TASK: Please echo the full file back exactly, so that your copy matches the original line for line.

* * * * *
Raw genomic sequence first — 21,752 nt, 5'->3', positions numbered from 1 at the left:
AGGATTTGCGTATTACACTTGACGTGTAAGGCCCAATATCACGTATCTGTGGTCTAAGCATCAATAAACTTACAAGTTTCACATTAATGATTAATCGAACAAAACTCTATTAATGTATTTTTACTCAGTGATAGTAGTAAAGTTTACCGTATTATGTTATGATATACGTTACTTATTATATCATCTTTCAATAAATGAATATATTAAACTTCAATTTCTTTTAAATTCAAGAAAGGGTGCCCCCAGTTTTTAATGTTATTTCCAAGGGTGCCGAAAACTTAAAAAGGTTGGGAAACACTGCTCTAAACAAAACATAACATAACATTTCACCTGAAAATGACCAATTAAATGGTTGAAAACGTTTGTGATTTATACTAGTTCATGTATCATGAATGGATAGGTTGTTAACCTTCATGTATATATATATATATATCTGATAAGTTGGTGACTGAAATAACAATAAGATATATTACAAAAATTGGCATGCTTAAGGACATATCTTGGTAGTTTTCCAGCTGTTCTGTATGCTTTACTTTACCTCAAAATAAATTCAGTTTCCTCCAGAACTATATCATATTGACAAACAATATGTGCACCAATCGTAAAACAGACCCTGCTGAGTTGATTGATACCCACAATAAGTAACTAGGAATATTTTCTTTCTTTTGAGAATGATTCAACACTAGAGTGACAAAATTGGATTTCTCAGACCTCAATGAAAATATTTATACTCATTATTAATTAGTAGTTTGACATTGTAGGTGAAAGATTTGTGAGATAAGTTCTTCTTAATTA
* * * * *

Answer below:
Raw genomic sequence first — 21,752 nt, 5'->3', positions numbered from 1 at the left:
AGGATTTGCGTATTACACTTGACGTGTAAGGCCCAATATCACGTATCTGTGGTCTAAGCATCAATAAACTTACAAGTTTCACATTAATGATTAATCGAACAAAACTCTATTAATGTATTTTTACTCAGTGATAGTAGTAAAGTTTACCGTATTATGTTATGATATACGTTACTTATTATATCATCTTTCAATAAATGAATATATTAAACTTCAATTTCTTTTAAATTCAAGAAAGGGTGCCCCCAGTTTTTAATGTTATTTCCAAGGGTGCCGAAAACTTAAAAAGGTTGGGAAACACTGCTCTAAACAAAACATAACATAACATTTCACCTGAAAATGACCAATTAAATGGTTGAAAACGTTTGTGATTTATACTAGTTCATGTATCATGAATGGATAGGTTGTTAACCTTCATGTATATATATATATATATCTGATAAGTTGGTGACTGAAATAACAATAAGATATATTACAAAAATTGGCATGCTTAAGGACATATCTTGGTAGTTTTCCAGCTGTTCTGTATGCTTTACTTTACCTCAAAATAAATTCAGTTTCCTCCAGAACTATATCATATTGACAAACAATATGTGCACCAATCGTAAAACAGACCCTGCTGAGTTGATTGATACCCACAATAAGTAACTAGGAATATTTTCTTTCTTTTGAGAATGATTCAACACTAGAGTGACAAAATTGGATTTCTCAGACCTCAATGAAAATATTTATACTCATTATTAATTAGTAGTTTGACATTGTAGGTGAAAGATTTGTGAGATAAGTTCTTCTTAATTA